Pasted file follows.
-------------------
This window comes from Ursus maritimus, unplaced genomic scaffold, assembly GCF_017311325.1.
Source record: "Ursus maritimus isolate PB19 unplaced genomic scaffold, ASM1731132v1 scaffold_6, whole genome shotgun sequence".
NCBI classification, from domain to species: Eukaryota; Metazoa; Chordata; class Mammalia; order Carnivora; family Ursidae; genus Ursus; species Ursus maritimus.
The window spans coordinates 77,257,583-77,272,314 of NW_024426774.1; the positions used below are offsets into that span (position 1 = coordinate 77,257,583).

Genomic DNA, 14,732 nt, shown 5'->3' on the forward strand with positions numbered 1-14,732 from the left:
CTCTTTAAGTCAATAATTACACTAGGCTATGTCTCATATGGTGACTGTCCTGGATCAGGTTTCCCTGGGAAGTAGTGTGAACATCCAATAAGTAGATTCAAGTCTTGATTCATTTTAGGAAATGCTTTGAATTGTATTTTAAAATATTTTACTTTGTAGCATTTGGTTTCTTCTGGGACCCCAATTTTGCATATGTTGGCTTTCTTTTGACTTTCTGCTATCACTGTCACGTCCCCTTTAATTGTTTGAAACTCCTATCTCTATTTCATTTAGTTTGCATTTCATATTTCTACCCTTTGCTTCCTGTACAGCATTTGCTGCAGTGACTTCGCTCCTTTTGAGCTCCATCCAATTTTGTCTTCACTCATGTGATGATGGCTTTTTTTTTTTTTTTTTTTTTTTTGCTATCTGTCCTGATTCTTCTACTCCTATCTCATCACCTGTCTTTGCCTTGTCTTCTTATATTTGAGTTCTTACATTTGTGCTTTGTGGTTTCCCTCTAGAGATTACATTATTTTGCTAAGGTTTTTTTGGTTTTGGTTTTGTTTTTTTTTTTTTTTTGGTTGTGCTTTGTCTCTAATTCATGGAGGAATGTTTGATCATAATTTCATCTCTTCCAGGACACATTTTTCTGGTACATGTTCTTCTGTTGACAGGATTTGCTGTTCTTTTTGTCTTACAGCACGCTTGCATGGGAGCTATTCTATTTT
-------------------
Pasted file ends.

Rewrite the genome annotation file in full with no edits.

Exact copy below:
This window comes from Ursus maritimus, unplaced genomic scaffold, assembly GCF_017311325.1.
Source record: "Ursus maritimus isolate PB19 unplaced genomic scaffold, ASM1731132v1 scaffold_6, whole genome shotgun sequence".
NCBI classification, from domain to species: Eukaryota; Metazoa; Chordata; class Mammalia; order Carnivora; family Ursidae; genus Ursus; species Ursus maritimus.
The window spans coordinates 77,257,583-77,272,314 of NW_024426774.1; the positions used below are offsets into that span (position 1 = coordinate 77,257,583).

Genomic DNA, 14,732 nt, shown 5'->3' on the forward strand with positions numbered 1-14,732 from the left:
CTCTTTAAGTCAATAATTACACTAGGCTATGTCTCATATGGTGACTGTCCTGGATCAGGTTTCCCTGGGAAGTAGTGTGAACATCCAATAAGTAGATTCAAGTCTTGATTCATTTTAGGAAATGCTTTGAATTGTATTTTAAAATATTTTACTTTGTAGCATTTGGTTTCTTCTGGGACCCCAATTTTGCATATGTTGGCTTTCTTTTGACTTTCTGCTATCACTGTCACGTCCCCTTTAATTGTTTGAAACTCCTATCTCTATTTCATTTAGTTTGCATTTCATATTTCTACCCTTTGCTTCCTGTACAGCATTTGCTGCAGTGACTTCGCTCCTTTTGAGCTCCATCCAATTTTGTCTTCACTCATGTGATGATGGCTTTTTTTTTTTTTTTTTTTTTTTTGCTATCTGTCCTGATTCTTCTACTCCTATCTCATCACCTGTCTTTGCCTTGTCTTCTTATATTTGAGTTCTTACATTTGTGCTTTGTGGTTTCCCTCTAGAGATTACATTATTTTGCTAAGGTTTTTTTGGTTTTGGTTTTGTTTTTTTTTTTTTTTTGGTTGTGCTTTGTCTCTAATTCATGGAGGAATGTTTGATCATAATTTCATCTCTTCCAGGACACATTTTTCTGGTACATGTTCTTCTGTTGACAGGATTTGCTGTTCTTTTTGTCTTACAGCACGCTTGCATGGGAGCTATTCTATTTT